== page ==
Joe Biden is expected to announce his run for the presidency in the 2020 presidential elections this week. Born Joseph Robinette Biden Jr., he is the 47th Vice President of the United States (2009-2017) and the oldest politician in the increasingly crowded line-up of presidential hopefuls. He is also the most experienced politician of them all.
As many as 18 high-profile Democrats including Senator Elizabeth Warren, Senator Cory Booker, and Governor Jay Inslee have signified their interest in running for President of the United States. Many, however, have taken themselves out of consideration including Senator Sherrod Brown, former New City Mayor Michael Bloomberg, and former Virginia Governor Terry McAuliffe.
Biden’s decision is among the most-awaited pronouncements, if he pursues his plan, of the early presidential primary season.
According to several media outlets, including The Atlantic that first reported on the matter, Biden’s plans have been confirmed by three people with knowledge about his decision. These three people insisted on anonymity since there weren’t authorized to speak about it publicly.
Biden’s announcement may come as early as Wednesday this week. If he does, he will be ending speculations about his political plans and future. But as of this writing, the specific time, date and place for his announcement isn’t known.
Like many of his fellow aspiring candidates, however, Biden will likely be knee-deep in public engagements. These will probably include town hall meetings and visits to states known for their early voting patterns.
Biden is known for his outspoken stand in the rise of white supremacy in the United States, especially under President Trump’s administration. He may then visit Charlottesville, Virginia where counter-protesters and white supremacists clashed in 2017 during a Unite the Right rally.
If Biden attends an early event in relation to the deadly attack, he will be highlighting the contrast between him and President Trump. The latter was criticized for condemning the “hatred, bigotry and violence on many sides” but he didn’t single out neo-Nazis, white supremacists, and white nationalists. President Trump was also criticized for saying that “very fine people on both sides” were present.
In The Atlantic article he wrote, Biden wrote that, “We are living through a battle for the soul of this nation.” His advocacy against racism will apparently be among his platforms for the presidency.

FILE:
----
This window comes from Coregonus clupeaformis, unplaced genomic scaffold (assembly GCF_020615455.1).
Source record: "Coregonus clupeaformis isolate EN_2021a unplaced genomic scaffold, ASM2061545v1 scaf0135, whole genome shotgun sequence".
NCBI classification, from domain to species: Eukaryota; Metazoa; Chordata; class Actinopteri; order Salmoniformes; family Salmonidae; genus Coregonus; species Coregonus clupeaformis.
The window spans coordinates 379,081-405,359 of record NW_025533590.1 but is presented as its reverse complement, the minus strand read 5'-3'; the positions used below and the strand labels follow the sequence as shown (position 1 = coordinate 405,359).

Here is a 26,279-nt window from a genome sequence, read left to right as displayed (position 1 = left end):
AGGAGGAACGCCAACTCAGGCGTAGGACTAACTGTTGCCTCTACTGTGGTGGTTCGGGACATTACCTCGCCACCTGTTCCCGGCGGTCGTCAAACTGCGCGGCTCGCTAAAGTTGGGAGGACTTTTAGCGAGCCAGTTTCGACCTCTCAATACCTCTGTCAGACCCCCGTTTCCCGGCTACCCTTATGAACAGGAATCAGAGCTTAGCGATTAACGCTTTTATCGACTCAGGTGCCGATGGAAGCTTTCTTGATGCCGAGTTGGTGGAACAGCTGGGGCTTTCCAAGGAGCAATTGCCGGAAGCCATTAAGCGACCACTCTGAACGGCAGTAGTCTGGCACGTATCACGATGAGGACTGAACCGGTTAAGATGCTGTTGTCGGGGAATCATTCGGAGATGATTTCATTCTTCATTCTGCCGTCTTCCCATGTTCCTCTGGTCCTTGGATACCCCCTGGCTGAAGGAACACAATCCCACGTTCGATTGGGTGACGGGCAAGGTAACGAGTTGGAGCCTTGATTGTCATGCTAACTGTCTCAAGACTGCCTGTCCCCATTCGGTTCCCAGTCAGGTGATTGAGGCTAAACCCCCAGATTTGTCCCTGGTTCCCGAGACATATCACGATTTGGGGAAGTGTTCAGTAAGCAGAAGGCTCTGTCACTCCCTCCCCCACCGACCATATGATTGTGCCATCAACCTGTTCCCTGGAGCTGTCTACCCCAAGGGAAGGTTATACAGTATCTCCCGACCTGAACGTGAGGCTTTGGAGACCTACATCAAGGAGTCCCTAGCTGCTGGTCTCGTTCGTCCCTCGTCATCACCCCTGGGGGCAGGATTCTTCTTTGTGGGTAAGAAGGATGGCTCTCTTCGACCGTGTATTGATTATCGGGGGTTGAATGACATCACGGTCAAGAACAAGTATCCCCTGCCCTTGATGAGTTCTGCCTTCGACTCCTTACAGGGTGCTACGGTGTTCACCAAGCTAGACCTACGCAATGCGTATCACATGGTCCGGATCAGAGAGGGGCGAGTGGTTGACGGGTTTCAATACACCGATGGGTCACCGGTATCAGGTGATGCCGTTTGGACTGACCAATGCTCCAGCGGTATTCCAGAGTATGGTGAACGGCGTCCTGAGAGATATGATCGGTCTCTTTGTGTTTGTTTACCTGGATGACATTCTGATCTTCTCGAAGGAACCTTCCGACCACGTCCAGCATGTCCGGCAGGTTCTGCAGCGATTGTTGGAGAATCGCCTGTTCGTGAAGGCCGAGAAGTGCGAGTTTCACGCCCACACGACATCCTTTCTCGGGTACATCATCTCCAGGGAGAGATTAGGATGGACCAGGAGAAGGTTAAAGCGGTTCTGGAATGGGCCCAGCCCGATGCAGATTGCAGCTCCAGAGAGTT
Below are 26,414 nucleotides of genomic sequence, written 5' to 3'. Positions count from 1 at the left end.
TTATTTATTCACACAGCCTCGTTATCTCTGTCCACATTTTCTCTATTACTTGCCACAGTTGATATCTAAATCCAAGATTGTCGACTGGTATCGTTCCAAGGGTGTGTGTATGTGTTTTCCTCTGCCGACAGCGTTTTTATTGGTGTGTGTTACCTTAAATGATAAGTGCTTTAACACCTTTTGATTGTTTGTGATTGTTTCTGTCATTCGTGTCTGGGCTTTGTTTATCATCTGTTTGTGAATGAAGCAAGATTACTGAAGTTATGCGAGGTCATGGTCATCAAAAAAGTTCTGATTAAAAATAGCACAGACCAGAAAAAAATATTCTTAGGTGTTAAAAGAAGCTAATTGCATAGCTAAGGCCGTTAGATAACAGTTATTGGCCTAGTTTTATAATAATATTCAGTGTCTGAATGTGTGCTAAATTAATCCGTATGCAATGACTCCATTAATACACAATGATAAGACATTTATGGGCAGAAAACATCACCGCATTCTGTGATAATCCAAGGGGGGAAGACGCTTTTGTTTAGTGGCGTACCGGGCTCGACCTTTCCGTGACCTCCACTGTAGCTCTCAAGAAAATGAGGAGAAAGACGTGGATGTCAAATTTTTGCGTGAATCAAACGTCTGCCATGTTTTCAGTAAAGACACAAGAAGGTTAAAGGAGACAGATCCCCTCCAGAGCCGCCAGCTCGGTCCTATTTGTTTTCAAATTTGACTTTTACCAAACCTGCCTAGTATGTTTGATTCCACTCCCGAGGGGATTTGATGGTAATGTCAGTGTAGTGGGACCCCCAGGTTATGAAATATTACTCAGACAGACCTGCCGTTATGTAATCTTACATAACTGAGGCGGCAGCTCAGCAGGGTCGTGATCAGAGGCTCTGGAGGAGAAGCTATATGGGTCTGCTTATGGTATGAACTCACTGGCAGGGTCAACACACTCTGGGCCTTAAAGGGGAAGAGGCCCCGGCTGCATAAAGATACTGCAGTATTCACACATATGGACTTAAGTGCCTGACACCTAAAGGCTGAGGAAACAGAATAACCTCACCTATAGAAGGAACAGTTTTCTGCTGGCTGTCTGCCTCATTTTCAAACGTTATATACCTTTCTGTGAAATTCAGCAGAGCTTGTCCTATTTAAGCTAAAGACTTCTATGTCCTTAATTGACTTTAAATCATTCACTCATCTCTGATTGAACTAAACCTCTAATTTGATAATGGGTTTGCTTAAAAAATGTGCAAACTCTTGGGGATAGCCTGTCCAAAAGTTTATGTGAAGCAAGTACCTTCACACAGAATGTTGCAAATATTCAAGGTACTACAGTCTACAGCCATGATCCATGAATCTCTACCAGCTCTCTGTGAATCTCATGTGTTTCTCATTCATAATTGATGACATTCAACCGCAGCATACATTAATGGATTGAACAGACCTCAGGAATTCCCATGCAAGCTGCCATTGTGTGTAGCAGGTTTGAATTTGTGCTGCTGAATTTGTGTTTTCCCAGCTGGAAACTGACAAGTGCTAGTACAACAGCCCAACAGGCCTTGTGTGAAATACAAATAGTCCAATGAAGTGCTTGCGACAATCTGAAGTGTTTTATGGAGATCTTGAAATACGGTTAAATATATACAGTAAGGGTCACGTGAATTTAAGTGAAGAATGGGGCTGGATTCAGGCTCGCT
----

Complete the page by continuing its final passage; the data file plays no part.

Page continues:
Biden, of course, is among the most recognizable names in the country’s politics due to his long career. He was a two-term vice president under then-President Barack Obama’s administration, as well as a Delaware senator for nearly four decades.
He has a working-class background, one of the reasons for his success as a politician. His close connection to Obama is also perceived as reason for his possibly strong chances as a front-runner in the primary.
But he also has his fair share of challenges. For one thing, he’s the oldest contender in the primary, an issue that divides his fellow Democrats. Age begets experience but it can also be problematic during the campaign and, if he wins, the presidency.
For another thing, the Democratic Party has become more liberal. But Biden has a moderate track record that may or may not fit in well with his party’s current trend.
He has also struggled in his response to allegations about inappropriate conduct with women. Lucy Flores, a 2014 Nevada lieutenant governor nominee, has alleged that he kissed her shoulders and back of her head. A few other women made similar claims but there have been no charges of sexual misconduct.
Biden has also ran for the presidency twice. His current run, however, may or may not be different considering his strong political stand nowadays. He is, after all, well-liked by his fellow Democrats, and it’s a good starting point as any to launch his aspirations for the presidency.
Many analysts, however, are still sceptical about Biden’s chances. New, fresh and younger aspirants seem to have a leg up over the old and experienced politician – and the likes of Mayor Pete Buttigieg are getting considerable early buzz.
He also has to contend with past scandals that ruined his chances at the presidency in the past. During his first failed bid for the White House in 1988, he was accused of plagiarism and it’s a mistake that may haunt him in 2020.
He is also under scrutiny for his 1991 decision to allow Anita Hill to answer questions regarding her sexual harassment allegations against Clarence Thomas. Said decision was made when Biden was chairman of the Senate Judiciary Committee. While he has apologized for it, he will likely be under pressure for his role in the fiasco, especially in light of the #MeToo movement.
Biden is also said to be getting early funding for his campaign. He still doesn’t have an active account for his campaign, and it will be an issue once the ball starts rolling.
For Biden’s supporters, nonetheless, there’s a silver lining: The manpower appears to be in place and as strong as it can be for now.